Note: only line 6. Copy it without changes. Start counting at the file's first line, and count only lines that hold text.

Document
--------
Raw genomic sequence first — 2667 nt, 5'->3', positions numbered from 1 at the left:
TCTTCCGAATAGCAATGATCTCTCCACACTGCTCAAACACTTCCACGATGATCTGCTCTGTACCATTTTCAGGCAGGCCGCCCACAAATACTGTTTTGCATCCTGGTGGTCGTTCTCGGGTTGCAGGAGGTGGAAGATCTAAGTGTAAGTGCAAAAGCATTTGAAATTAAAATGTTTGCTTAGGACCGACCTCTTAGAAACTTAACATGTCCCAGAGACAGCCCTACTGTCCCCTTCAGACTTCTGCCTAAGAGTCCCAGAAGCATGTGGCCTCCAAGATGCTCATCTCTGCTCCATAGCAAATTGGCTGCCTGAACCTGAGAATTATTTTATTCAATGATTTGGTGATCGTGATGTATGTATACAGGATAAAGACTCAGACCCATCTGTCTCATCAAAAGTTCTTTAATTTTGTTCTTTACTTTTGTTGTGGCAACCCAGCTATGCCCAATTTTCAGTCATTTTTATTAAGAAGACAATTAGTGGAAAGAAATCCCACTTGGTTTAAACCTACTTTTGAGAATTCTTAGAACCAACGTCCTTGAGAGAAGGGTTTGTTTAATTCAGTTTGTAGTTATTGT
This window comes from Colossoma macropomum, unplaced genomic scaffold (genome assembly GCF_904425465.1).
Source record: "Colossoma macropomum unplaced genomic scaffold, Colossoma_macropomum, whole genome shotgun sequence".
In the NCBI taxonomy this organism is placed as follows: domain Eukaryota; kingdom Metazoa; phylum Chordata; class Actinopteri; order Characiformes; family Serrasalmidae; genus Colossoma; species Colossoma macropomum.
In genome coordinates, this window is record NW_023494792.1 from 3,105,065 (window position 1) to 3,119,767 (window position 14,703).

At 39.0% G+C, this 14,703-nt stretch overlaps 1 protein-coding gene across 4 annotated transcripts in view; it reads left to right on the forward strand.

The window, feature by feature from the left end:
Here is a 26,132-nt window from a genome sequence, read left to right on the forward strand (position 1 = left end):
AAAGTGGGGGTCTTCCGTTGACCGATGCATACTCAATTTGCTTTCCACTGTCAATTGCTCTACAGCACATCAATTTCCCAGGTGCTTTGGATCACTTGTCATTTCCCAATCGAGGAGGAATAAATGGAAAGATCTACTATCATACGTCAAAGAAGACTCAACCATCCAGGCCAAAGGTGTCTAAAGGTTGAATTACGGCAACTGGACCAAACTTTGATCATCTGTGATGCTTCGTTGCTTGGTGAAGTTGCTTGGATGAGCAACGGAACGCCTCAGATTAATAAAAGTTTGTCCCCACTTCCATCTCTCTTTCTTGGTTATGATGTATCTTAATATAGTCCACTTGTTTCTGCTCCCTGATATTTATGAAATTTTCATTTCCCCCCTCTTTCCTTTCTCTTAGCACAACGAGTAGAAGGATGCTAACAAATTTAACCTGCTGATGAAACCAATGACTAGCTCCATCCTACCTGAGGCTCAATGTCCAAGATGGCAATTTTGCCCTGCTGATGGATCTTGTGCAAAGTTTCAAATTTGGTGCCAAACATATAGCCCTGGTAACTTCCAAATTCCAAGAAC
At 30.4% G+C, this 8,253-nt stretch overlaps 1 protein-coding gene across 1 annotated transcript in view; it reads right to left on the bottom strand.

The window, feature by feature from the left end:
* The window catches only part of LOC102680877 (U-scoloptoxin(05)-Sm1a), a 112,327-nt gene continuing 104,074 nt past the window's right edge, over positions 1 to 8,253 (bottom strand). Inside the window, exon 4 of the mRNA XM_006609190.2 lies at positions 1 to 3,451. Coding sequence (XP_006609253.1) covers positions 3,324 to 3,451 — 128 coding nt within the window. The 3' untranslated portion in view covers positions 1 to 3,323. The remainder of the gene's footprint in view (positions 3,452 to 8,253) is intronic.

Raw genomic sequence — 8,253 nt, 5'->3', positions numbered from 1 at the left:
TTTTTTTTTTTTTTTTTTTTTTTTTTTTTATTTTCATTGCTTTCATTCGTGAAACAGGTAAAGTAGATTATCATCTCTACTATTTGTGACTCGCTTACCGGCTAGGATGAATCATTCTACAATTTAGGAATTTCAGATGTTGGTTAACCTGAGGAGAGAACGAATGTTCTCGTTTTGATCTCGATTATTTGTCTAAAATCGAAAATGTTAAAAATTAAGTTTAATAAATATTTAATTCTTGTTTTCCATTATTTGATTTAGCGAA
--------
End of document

In genome coordinates, this window is record NW_023494792.1 from 3,105,065 (window position 1) to 3,119,767 (window position 14,703).